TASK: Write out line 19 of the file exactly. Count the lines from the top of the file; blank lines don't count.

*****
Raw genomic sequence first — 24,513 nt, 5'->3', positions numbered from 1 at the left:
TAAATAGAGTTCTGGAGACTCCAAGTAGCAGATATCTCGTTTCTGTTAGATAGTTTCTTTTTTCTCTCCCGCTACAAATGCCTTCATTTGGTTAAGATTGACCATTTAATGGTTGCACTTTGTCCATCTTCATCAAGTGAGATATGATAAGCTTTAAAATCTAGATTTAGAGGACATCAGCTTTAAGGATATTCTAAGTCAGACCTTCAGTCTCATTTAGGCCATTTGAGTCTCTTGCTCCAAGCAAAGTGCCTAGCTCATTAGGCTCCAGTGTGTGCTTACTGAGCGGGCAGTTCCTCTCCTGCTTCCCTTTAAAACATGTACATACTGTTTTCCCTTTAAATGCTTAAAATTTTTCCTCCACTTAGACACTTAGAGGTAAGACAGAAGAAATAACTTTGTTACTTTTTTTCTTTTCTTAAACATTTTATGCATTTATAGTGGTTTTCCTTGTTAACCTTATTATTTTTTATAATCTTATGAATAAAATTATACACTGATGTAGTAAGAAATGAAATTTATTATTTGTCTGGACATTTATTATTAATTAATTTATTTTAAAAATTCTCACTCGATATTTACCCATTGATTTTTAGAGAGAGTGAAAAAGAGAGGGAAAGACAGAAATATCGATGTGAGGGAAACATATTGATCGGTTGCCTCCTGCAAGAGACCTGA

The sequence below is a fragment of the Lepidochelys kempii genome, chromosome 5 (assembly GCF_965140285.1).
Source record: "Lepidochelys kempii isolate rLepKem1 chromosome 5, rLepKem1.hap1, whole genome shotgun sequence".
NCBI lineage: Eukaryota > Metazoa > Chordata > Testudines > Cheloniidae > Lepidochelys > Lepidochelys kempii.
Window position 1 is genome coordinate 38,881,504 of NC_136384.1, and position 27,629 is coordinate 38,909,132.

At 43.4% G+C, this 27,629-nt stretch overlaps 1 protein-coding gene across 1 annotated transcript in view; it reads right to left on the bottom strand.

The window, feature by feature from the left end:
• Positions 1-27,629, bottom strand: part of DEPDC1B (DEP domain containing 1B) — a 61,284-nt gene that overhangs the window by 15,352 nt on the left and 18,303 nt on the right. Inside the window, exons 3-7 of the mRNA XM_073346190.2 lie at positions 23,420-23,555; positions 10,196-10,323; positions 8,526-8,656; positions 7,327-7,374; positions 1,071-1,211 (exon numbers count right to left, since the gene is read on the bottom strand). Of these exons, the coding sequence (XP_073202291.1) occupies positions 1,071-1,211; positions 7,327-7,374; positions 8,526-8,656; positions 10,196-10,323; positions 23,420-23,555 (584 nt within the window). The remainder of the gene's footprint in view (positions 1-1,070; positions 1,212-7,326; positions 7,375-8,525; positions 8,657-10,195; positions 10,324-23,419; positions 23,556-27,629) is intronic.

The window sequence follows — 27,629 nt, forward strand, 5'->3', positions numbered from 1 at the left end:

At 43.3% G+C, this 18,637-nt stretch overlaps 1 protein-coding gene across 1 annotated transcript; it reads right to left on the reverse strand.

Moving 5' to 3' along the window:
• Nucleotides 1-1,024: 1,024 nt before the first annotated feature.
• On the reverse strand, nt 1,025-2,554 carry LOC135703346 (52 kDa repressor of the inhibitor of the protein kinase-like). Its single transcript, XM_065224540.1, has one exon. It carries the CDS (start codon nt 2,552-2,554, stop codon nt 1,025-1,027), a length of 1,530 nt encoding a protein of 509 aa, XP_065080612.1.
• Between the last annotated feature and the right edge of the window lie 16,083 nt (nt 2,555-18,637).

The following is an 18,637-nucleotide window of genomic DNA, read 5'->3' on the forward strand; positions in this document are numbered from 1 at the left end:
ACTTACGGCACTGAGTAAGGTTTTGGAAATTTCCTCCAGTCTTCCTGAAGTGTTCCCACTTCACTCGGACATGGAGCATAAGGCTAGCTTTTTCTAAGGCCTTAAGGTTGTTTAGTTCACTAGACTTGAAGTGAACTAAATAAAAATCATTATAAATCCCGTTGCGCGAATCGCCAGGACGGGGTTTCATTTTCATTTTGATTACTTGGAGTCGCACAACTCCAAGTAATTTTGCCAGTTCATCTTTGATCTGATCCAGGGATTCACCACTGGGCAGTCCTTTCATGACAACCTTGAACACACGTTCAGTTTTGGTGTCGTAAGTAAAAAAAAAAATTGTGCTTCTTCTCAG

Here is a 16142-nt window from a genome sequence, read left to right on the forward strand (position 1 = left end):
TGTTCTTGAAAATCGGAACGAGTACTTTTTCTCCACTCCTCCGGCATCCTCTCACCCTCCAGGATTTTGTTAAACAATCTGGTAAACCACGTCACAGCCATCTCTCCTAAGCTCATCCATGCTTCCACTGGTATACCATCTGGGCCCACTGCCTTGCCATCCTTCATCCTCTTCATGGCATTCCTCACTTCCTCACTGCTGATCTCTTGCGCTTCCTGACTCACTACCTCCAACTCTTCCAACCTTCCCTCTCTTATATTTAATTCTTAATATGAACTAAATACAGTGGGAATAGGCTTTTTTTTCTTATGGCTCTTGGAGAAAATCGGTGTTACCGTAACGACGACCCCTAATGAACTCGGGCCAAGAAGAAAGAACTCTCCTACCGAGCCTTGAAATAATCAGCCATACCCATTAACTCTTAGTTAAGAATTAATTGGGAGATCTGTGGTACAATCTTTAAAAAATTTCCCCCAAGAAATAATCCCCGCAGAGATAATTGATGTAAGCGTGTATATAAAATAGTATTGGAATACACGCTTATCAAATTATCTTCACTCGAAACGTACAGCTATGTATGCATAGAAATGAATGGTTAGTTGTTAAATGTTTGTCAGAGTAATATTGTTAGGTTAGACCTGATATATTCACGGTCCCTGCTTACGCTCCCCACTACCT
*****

TGTTCTTGAAAATCGGAACGAGTACTTTTTCTCCACTCCTCCGGCATCCTCTCACCCTCCAGGATTTTGTTAAACAATCTGGTAAACCACGTCACAGCCATCTCTCCTAAGCTCATCCATGCTTCCACTGGTATACCATCTGGGCCCACTGCCTTGCCATCCTTCATCCTCTTCATGGCATTCCTCACTTCCTCACTGCTGATCTCTTGCGCTTCCTGACTCACTACCTCCAACTCTTCCAACCTTCCCTCTCTTATATTTAATTCTTAATATGAACTAAATACAGTGGGAATAGGCTTTTTTTTCTTATGGCTCTTGGAGAAAATCGGTGTTACCGTAACGACGACCCCTAATGAACTCGGGCCAAGAAGAAAGAACTCTCCTACCGAGCCTTGAAATAATCAGCCATACCCATTAACTCTTAGTTAAGAATTAATTGGGAGATCTGTGGTACAATCTTTAAAAAATTTCCCCCAAGAAATAATCCCCGCAGAGATAATTGATGTAAGCGTGTATATAAAATAGTATTGGAATACACGCTTATCAAATTATCTTCACTCGAAACGTACAGCTATGTATGCATAGAAATGAATGGTTAGTTGTTAAATGTTTGTCAGAGTAATATTGTTAGGTTAGACCTGATATATTCACGGTCCCTGCTTACGCTCCCCACTACCT